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Creating and maintaining a unified corporate culture in a work-from-home environment

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Assuming that your culture is such that a radical transformation is not necessary, then to obtain the benefits from a WFH environment, these steps are called for. Begin by recognizing that, at heart, people are social animals. In a WFH environment, there is a tendency to be isolated. So, fight that isolation. Endow each team member with a small amount of funds on a quarterly basis to physically get together with nearby team members for a light repast. In submitting expense requests from the team members, it is not unreasonable to ask for a precis of what transpired at the get-together.

Additionally, provide enough funds to get the entire set of team members to gather at one physical off-site location for 2–3 days for morning meetings and afternoon social events. One set of social events should include formal team building and bonding sessions. Late afternoon events can be left up to the team members. Killing two birds with one stone, the morning formal meetings can focus on teaching new KM technologies that you want deployed.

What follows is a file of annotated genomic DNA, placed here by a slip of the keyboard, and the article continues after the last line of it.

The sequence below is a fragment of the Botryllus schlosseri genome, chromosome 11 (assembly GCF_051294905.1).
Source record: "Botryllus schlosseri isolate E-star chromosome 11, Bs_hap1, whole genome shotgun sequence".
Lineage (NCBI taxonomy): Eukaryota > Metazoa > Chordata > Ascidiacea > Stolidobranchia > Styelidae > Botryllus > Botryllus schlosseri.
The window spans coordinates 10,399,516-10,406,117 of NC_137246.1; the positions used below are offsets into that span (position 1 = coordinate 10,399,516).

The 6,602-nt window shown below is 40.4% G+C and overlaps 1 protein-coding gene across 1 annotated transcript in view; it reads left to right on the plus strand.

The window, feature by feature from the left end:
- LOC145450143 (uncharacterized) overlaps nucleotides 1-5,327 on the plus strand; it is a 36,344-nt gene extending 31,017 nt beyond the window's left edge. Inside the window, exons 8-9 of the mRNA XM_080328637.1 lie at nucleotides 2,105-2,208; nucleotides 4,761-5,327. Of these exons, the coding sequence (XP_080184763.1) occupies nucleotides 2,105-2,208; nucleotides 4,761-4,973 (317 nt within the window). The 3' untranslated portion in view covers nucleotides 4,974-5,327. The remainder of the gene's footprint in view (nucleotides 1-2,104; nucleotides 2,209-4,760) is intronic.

It is also useful to identify the informal leaders in your team— those senior, highly productive, and quite knowledgeable individuals whom others readily turn to for assistance and guidance.

Opportunities to solidify culture

Each time your team hires a new individual, you have a two-fold opportunity. First, assign the new hire to be mentored by one of your champions, and do so publicly. This will plainly signal to the rest of the team the importance of those practices to you. Second, make sure that the champion teaches and reinforces the use of the KM practices that you have been instilling in the team. This will solidify the champion’s understanding of the importance of these practices. (And, of course, keep the new hire away from the naysayers as much as possible.)

Your team needs to understand and appreciate that KM exists, not because it is cool or up-to-date, a nifty thing to do with computers, or because executives want to be seen as “with it”—even though all that is at least partially true. Rather, KM is here to solve problems, speed up processes, enhance creativity, and spark insights that would not otherwise exist.

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